The environmentally-friendly alternative housing movement is expanding to the hotel industry.» Read More
Twenty-first century road warriors are a lot different from frequent fliers of years ago. They're constantly connected, more nimble, and almost always at the forefront of technology.
For harried business travelers, time is money. Many products and services are billed as ways to get you to the airport gate sooner. But does it pay to spend a few extra dollars to save time in the TSA security line?
It's a global economy all right: far-flung-markets, simultaneous translation, countless time zones, diverse business partners and lots of travel. If this sounds familiar, this quiz is for you, road warrior.
The carbon offset market enables business travelers to balance their impact on the planet by purchasing tax-deductible credits toward a project that reduces carbon dioxide emissions elsewhere.
A decade after the federal government strengthened travel requirements following the Sept. 11 terrorist attacks, foreign visitors say getting a temporary visa remains a daunting and sometimes insurmountable hurdle. The tourism industry hopes to change this.
Some of the homes featured in beloved holiday movies are real houses, and these homes are located all over the country. Click to see them all.
CNBC's Phil LeBeau has the update on millions of Americans taking to the skies for holiday travel and whether airlines will still be making a profit.
Despite continuing economic troubles, more Americans are planning to travel this holiday season. The following top 10 busiest cities are those that have the highest percentage of flights during the holidays.
Wall Street continues to be important for New York City but growing other businesses and tourism is on Mayor Bloomberg's agenda, says Bob Steel, New York City deputy mayor for economic development, who weighs in on the cyclical growth activity in Wall Street firms; with Stephen Ross, The Related Companies
Mari Pangestu, Minister for tourism and creative economy for Indonesia, says the Government plans to upgrade airports, access roads to tourism destinations and also develop Special Economic Zones.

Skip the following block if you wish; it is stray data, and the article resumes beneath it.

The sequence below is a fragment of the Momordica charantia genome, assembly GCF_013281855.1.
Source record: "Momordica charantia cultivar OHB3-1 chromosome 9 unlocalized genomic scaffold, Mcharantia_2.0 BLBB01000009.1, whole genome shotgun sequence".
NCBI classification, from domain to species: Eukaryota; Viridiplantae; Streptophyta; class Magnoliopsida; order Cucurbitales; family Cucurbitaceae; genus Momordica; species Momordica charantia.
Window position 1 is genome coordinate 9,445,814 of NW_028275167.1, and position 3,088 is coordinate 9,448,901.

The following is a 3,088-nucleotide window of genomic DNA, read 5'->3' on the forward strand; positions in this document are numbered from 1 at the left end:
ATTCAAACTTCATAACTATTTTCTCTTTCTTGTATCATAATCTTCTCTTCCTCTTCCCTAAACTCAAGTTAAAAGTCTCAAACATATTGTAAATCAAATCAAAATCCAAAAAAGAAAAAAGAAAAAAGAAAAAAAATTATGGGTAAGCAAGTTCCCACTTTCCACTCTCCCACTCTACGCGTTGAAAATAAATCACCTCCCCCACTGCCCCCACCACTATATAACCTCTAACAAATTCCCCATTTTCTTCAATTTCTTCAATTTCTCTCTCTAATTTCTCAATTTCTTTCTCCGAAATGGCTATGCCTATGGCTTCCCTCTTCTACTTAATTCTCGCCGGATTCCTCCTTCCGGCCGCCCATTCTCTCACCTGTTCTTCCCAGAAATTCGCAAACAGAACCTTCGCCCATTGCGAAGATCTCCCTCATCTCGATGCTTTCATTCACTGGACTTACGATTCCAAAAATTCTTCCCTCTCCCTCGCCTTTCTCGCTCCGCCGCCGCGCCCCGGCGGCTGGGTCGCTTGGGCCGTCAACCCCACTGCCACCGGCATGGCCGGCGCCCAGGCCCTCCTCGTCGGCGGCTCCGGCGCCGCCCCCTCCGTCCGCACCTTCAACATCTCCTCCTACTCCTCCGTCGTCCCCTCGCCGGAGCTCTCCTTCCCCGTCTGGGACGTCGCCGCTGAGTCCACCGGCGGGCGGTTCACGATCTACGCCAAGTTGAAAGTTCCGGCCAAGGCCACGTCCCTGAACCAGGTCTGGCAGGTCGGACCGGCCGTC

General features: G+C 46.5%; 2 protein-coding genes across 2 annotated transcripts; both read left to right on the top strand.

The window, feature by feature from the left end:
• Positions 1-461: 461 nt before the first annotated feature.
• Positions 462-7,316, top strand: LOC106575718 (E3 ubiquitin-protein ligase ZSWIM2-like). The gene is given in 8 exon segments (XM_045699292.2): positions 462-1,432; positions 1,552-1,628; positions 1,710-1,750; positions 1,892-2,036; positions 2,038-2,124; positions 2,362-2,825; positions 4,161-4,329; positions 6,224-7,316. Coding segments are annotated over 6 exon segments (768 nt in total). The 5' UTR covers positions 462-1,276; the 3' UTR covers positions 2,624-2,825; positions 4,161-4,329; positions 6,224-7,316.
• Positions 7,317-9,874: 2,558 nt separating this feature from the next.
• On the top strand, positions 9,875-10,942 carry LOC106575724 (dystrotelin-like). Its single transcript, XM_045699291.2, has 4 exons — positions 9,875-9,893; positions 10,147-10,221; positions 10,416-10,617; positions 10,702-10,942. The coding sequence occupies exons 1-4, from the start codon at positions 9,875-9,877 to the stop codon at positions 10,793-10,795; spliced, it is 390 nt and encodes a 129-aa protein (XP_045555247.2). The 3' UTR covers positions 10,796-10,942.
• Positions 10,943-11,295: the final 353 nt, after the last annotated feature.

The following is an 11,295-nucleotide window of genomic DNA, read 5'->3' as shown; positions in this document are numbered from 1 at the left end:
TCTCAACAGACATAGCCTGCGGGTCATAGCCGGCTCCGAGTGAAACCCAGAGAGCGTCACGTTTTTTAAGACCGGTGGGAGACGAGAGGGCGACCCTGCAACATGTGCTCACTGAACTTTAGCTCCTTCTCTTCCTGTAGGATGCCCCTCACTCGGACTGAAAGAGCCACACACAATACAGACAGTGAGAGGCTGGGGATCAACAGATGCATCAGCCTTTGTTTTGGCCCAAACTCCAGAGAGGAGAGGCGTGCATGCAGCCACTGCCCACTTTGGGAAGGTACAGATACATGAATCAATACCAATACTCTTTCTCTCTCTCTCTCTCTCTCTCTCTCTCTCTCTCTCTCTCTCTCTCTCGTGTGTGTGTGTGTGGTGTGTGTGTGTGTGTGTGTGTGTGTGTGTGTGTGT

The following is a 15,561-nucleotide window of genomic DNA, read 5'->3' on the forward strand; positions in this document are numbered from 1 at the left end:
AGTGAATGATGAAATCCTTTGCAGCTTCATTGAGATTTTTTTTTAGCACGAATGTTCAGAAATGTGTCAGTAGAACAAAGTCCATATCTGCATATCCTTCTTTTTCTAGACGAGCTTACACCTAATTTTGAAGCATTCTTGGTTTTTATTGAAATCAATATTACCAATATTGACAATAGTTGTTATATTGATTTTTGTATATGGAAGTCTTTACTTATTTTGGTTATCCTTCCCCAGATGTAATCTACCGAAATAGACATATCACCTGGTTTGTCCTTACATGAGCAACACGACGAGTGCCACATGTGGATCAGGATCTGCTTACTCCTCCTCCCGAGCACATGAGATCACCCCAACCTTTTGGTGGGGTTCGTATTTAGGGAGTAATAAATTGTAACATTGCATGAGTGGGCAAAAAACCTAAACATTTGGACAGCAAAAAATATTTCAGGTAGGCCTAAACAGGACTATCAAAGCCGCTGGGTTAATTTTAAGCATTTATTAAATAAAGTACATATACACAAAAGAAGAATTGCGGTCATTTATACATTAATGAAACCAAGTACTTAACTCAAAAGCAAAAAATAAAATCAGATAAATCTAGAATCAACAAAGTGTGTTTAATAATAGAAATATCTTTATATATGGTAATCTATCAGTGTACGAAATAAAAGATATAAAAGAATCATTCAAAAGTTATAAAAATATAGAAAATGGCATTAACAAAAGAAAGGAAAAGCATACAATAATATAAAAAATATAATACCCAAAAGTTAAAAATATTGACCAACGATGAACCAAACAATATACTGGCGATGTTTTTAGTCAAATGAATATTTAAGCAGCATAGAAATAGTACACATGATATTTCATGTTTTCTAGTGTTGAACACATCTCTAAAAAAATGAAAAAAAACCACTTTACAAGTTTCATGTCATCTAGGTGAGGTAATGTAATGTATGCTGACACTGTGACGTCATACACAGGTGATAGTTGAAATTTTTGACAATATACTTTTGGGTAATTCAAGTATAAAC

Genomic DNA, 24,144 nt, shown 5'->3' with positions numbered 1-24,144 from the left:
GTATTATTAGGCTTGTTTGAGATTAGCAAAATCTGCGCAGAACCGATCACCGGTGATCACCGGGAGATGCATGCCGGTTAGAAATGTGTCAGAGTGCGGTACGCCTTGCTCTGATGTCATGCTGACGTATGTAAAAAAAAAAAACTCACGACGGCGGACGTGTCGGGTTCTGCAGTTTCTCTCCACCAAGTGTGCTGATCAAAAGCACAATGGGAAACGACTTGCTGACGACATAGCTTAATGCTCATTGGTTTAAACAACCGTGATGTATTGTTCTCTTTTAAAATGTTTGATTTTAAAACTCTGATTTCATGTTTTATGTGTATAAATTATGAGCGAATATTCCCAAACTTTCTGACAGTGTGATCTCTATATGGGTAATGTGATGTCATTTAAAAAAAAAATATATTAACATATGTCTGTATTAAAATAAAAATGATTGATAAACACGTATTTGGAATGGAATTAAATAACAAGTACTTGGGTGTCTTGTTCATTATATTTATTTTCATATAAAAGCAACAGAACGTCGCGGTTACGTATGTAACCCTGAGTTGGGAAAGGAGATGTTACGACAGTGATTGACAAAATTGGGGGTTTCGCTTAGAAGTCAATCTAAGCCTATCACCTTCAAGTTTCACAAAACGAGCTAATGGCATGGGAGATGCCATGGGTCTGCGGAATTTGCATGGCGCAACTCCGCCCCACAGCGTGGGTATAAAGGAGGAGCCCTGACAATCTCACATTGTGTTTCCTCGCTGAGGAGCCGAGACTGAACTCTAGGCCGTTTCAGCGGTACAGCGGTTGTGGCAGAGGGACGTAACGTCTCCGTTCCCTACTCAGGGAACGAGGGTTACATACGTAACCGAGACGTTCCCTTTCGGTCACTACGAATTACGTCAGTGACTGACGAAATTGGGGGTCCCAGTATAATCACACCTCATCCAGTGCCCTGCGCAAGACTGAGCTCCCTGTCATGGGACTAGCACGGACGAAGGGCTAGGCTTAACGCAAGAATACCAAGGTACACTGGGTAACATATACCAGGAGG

If you have interest in eating pancakes with a president, sushi with a mayor, or a footbath with a government minister, this may be the time to make a trip to Iceland.
CNBC's Phil LeBeau has the details from the DOT travel report.
In what could end up being a honeymoon from hell if someone's not paying attention to details, a cruise on the 72-foot-long Sea Dragon will embark next May on a two month tour hunting for trash.
With the play-offs for the Rugby World Cup in full swing, CNBC speaks to Rob Fyfe, CEO, Air New Zealand about how the carrier is benefiting.
Weighing in on how Lego Land plans to build jobs and boost tourism in California, with Adrian Jones, Legoland general manager.
"The summer [hotel demand] has been extremely strong, September is going strong, as far as we can see, October is going well as well," Denis Hennequin, Accor Hotels CEO, told CNBC.
A Chinese tycoon plans to buy a vast tract of Icelandic land for a $100 million tourism project which critics fear could give Beijing a strategic foothold in the North Atlantic, the FT reports.
The opportunities for amusement parks after the Summer and insight on whether the economy is impacting revenue growth, with James Reid-Anderson, Six Flags Entertainment chairman/president/CEO, who shares his business strategy.
Jonathan Galaviz, Chief Economist at Galaviz & Company LLC, and Cesar Purisima, Finance Secretary of the Philippines talk about the gaming sector in the current economic climate.
A breakdown of is company's earnings and the outlook for vacation rentals, with Brian Sharples, HomeAway co-founder/CEO.